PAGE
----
Who might these people be? When Jesus was talking on that mountain, the “enemies” that first came to mind were probably the Romans. The people who controlled them. The people who they didn't mix with. The people they couldn't wait to have God come and vindicate them from.

But Jesus says that they are to love these people.

Who are your enemies? Who are the people who have hurt you? Is it the guy who broke up with you for someone else? Is it the professor that you feel is out to get you? Is it the student who you just know wants to cause trouble for the sake of causing trouble? Is it the coworker or boss you dread seeing every day? Or the football coach who is always yelling at you? Maybe it's the politicians with whom we disagree. There are many people out there who have hurt us or who anger us, but our call as Christians is not to get revenge on them. It is not to make them hurt the way they have hurt us. It is not to belittle them in any way. Our call as Christians is to love them. And not only are we called to deliberately love them, we are called to go even further. We are called to pray for them. Ok, you might say. I can maybe say that I can love that person, or at least try to love that person. But now I have to pray for him or her too? You bet.

A funny thing happens when we pray for people. We start to care more about them. Prayer can have the effect of actually helping us learn to love our enemies. It helps us move from the idea of loving them to the practice of loving them.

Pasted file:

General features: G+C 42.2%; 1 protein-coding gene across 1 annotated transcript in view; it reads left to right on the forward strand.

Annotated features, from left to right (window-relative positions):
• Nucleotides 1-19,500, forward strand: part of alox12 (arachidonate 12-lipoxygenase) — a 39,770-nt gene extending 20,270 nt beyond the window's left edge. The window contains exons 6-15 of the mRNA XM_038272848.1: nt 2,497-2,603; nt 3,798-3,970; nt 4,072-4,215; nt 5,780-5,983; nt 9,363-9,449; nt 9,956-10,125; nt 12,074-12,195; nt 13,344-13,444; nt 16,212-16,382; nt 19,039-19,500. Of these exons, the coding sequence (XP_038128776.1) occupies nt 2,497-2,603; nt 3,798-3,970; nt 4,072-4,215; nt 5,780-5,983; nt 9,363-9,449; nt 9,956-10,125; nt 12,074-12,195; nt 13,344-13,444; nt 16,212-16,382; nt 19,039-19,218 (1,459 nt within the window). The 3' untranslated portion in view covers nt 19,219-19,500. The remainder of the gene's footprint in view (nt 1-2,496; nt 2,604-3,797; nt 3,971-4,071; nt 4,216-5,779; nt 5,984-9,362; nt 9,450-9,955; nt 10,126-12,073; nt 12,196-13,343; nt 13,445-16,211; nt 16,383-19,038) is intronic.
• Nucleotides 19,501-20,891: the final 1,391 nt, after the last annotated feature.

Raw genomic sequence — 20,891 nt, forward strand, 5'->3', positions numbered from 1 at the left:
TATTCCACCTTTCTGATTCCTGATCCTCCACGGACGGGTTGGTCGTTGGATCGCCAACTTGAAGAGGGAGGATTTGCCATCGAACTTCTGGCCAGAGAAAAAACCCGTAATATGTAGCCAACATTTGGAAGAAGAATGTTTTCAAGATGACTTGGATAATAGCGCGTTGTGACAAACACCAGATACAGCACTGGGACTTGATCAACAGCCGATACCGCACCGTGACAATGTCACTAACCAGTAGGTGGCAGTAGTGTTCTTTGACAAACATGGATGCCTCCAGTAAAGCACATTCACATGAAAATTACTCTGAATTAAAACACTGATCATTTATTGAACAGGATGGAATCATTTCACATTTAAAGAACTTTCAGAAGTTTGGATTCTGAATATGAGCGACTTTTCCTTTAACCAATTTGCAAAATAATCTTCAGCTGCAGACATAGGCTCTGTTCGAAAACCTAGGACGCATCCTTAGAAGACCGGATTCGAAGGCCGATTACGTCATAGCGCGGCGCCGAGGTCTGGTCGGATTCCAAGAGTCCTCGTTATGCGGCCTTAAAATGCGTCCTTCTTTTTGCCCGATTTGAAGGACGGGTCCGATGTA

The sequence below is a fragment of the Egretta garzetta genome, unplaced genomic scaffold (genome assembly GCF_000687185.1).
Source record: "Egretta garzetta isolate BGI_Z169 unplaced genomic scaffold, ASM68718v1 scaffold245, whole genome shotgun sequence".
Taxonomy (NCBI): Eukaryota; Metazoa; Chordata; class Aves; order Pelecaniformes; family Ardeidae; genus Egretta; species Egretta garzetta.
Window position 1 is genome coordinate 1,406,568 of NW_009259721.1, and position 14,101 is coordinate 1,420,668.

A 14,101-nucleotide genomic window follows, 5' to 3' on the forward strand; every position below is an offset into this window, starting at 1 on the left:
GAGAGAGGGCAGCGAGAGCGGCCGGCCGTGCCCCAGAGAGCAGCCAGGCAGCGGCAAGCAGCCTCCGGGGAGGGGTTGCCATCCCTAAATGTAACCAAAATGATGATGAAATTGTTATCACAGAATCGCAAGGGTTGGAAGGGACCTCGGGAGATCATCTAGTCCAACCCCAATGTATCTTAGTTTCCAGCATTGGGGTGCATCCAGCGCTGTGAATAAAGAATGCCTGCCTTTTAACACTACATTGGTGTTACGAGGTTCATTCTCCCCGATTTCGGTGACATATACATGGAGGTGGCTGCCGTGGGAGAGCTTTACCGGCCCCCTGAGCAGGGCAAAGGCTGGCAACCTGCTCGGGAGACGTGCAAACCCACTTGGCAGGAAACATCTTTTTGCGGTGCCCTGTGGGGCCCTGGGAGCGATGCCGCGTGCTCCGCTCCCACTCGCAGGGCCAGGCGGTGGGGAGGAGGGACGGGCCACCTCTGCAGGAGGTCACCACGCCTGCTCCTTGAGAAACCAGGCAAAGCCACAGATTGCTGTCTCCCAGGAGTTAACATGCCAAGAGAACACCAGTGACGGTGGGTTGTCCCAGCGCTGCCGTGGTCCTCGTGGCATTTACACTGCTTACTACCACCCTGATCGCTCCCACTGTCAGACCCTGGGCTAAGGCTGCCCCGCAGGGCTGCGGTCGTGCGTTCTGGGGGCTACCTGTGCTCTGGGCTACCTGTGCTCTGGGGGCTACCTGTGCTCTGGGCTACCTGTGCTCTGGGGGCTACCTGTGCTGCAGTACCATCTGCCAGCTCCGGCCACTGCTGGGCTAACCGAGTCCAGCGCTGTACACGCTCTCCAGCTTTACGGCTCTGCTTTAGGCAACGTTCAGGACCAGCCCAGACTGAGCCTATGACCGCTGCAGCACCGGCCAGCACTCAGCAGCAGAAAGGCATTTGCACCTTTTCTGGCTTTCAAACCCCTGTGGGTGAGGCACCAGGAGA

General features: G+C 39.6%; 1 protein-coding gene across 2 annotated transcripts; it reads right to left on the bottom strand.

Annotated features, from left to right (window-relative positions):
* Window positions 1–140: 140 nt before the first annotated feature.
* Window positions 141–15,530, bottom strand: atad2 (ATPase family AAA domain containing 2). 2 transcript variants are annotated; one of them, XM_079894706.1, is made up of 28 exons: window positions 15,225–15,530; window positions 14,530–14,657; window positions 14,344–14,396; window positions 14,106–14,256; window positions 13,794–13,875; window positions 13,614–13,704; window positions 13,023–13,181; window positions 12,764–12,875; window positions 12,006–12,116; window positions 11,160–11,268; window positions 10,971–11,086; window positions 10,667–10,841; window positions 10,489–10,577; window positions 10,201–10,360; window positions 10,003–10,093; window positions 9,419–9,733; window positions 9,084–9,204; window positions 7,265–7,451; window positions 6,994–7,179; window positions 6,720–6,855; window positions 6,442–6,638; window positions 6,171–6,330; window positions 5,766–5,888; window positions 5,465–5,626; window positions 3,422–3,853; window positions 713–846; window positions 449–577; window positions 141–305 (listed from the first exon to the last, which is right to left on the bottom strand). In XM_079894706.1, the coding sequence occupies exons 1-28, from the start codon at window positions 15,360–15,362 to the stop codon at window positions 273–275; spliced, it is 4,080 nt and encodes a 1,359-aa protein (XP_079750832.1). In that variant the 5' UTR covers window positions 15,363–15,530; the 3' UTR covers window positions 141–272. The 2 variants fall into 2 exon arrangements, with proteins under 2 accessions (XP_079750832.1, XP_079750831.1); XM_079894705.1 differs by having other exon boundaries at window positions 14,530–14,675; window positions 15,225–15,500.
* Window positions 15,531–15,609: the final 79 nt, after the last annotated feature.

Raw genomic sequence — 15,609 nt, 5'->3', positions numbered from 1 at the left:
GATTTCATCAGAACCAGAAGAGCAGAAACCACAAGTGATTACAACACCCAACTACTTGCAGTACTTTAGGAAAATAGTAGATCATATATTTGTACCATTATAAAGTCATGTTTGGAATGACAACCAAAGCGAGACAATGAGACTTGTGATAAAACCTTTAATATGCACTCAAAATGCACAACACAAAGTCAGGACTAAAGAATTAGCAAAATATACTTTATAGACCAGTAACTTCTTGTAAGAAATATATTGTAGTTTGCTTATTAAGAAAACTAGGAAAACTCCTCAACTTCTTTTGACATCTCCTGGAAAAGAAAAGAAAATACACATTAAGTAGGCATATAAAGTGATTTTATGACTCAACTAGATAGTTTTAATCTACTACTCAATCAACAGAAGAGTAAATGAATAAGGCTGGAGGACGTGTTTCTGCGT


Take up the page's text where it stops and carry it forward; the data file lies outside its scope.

Why would Jesus give this command to love our enemies? He tells us, in verse 48, “Be perfect, therefore, as your heavenly Father is perfect.” Plucked out of context, this verse might make us think that we have to do everything in our lives perfectly. But reading it in the context of this section, we can see that it is about how God loves perfectly; he makes the sun rise on the evil and the good, and the rain fall on the righteous and on the unrighteous. He shows no partiality. It is this kind of love that we humans are to practice in order to live up to the manner in which we were created—in God's image.

But what can we do to love people? How do we go about practicing this difficult kind of love? One of the most popular chapters in the Bible tells us how. Because it is mostly heard at weddings, 1 Corinthians 13:4-7 usually makes us think of the romantic kind of love, but these verses also describe the agape love that Jesus talks about. Here, Paul tells us that: